Two University of New England lecturers have been recognised for their excellence in teaching by the Australian Government’s Office for Learning and Teaching. They were honoured in a ceremony in Sydney last month.
Sue Gregory, a lecturer in the School of Education at UNE, was recognised for her “innovative adaptation and expansion of virtual world technology to enhance learning and teaching in education and across disciplines”. Dr Janelle Wilkes, who lectures in UNE’s School of Environmental and Rural Science, received her award for “addressing deficiencies in numeracy of students in engineering, so as to reduce mathematics anxiety and influence, motivate and inspire students to learn”.
Their prizes consisted of $10,000 each, and travel and accommodation to attend the awards ceremony with their families.
Sue Gregory’s innovative methods in teaching through the implementation of virtual worlds have led to significant engagement, immersion and collaboration of students. Mrs Gregory has collaborated with many academics within UNE, nationally and internationally. She began the Australian and New Zealand Virtual Worlds Working Group in 2009, which now has more than 190 members. This research and collaboration have informed Mrs Gregory’s teaching.
As an engineering lecturer, Dr Wilkes’ contribution to student learning has been to create a supportive environment, acknowledging students may be under-prepared due to increasing university entry pathways and can suffer from mathematics anxiety. She has developed innovative ways of providing additional support where needed through scaffolded resources to meet the mixed needs of a student group.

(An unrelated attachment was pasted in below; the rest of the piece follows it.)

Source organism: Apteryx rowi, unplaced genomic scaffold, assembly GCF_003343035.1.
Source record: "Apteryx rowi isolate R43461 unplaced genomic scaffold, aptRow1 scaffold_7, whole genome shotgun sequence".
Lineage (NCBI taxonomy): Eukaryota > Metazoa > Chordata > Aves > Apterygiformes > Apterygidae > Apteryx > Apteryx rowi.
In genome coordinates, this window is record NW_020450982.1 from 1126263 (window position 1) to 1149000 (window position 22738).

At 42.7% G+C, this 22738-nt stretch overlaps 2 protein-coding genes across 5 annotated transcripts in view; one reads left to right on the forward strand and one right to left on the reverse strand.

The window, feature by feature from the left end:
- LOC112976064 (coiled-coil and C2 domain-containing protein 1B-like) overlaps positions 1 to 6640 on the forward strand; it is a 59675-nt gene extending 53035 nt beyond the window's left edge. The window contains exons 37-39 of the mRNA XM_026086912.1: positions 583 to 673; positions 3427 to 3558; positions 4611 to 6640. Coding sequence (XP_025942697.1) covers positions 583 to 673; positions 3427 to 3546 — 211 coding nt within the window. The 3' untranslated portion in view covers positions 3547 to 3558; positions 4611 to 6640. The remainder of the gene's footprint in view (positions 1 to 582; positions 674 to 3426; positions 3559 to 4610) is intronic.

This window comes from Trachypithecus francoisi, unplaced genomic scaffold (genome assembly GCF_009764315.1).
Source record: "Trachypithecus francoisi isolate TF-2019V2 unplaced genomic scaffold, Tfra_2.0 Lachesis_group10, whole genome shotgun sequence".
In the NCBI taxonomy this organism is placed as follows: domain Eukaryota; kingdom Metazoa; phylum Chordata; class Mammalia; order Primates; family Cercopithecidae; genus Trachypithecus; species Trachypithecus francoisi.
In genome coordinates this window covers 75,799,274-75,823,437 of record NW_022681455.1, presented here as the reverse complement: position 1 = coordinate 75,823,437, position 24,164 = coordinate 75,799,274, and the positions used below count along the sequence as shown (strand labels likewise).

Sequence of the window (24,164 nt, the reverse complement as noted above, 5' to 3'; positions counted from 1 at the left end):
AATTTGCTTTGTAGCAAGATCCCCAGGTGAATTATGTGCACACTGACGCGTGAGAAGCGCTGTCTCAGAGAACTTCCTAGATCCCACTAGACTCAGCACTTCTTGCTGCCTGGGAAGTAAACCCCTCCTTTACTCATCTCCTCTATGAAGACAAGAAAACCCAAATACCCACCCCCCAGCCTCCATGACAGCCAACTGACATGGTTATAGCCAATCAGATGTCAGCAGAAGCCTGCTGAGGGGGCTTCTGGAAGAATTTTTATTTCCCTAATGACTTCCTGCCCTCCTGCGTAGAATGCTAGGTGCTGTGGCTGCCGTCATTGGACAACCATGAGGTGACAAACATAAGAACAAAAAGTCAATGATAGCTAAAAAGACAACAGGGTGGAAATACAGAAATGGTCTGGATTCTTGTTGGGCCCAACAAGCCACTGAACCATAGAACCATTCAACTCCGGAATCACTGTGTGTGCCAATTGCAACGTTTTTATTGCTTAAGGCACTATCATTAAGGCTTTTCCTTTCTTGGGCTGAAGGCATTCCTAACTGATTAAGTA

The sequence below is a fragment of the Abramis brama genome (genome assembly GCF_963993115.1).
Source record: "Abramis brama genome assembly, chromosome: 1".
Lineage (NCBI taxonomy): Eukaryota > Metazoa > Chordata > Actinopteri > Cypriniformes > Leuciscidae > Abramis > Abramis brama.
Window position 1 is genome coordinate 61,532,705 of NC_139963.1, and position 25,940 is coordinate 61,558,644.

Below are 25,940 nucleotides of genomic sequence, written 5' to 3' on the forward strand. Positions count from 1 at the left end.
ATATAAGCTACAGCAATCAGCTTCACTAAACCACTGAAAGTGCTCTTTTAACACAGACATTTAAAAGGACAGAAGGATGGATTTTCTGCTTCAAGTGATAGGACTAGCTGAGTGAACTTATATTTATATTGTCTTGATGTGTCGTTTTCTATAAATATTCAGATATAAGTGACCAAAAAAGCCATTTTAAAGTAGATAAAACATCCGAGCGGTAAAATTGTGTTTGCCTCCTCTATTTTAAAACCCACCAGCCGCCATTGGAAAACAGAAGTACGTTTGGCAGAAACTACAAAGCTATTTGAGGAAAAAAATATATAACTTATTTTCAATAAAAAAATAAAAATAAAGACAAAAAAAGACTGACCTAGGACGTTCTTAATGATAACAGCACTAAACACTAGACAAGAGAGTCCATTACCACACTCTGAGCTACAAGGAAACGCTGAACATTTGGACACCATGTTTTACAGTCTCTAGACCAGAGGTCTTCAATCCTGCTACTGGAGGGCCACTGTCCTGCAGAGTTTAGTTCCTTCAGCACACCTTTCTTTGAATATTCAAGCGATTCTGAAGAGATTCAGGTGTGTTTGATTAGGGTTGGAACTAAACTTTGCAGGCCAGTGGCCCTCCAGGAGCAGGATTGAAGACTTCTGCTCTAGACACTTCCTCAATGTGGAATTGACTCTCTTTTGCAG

Vice-Chancellor Jim Barber said to receive a citation was a great honour.
“UNE is very proud of the achievements of Mrs Gregory and Dr Wilkes who have both made significant contributions to enriching student learning at the University.
“Online learning is a subject I am passionate about, and Mrs Gregory has been recognized for working with this evolving medium to improve the learning outcomes for students.
“Improving numeracy in engineering students has been Dr Wilkes motivation to reduce mathematics anxiety and inspire students to learn.
“Two very different areas but both inspirational examples of UNE’s commitment to innovative teaching and giving students an exceptional student experience.”
The Australian Awards for University Teaching are designed to recognise quality teaching practice and outstanding contributions to student learning. It is intended that recipients, with the support of their institutions, will contribute to systemic change in learning and teaching through ongoing knowledge sharing and dissemination, for example, presentations within the learning and teaching community, collegial mentoring, pairing and networking, and involvement in university and higher education committees.